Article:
New book explores teacher response to reforms in literacy education

December 26, 2011

Changes in education policy, most notably the  mandates of No Child Left Behind, have often forced teachers to reconcile outside expectations with the specific needs of their students and their own professional knowledge and values. Professor of teacher education Susan Florio-Ruane explores how teachers handle those unique situations in a new book, Standing for Literacy: Teaching in the Context of Change.

Published by Hampton Press in 2011, the book is a diverse collection of case studies illustrating how five teachers creatively preserved their own autonomy and standards while working within the context of reforms (including program initiatives such as Reading First).

Florio-Ruane co-edited Standing for Literacy with College of Education graduates Laura Pardo (MA ’90, Ph.D. ’05) and Kathy Highfield (BA ’98, MA ’94).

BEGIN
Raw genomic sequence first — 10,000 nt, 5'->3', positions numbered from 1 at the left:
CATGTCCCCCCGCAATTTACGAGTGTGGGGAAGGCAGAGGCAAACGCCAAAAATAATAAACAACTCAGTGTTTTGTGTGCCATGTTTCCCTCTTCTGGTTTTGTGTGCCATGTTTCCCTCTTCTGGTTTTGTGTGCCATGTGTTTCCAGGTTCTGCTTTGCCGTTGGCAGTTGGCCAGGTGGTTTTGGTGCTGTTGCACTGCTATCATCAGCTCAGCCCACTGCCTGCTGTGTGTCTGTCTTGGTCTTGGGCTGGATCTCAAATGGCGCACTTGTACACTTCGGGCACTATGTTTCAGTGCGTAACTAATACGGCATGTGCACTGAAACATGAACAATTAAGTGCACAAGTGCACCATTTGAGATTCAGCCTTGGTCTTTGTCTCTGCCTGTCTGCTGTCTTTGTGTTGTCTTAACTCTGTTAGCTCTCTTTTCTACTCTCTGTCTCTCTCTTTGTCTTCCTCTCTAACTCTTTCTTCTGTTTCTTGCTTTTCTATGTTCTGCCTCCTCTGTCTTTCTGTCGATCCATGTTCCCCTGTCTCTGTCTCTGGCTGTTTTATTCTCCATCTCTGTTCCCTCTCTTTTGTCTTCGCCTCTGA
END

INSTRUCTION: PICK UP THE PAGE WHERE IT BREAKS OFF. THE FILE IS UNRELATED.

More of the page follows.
“When we walked into these teachers’ lives, we saw they were trying to find a place to stand, basically, in a situation where because of policy changes, they were experiencing being pushed to the margins,” said Florio-Ruane. “The ways they respond influence the whole organization and they actually help to define what the change will be in their school and community.”

Each case study is followed by a response from an experienced teacher educator, including MSU professor of teacher education Cheryl Rosaen and former MSU professor Taffy Raphael.

Many of the contributors also are MSU College of Education alumni, including Linda Williams (Ph.D. ’06), Jodene Morrell (Ph.D. ’05), Jennifer Berne (Ph.D. ’01) and Tony Donk (Ph.D. ’96).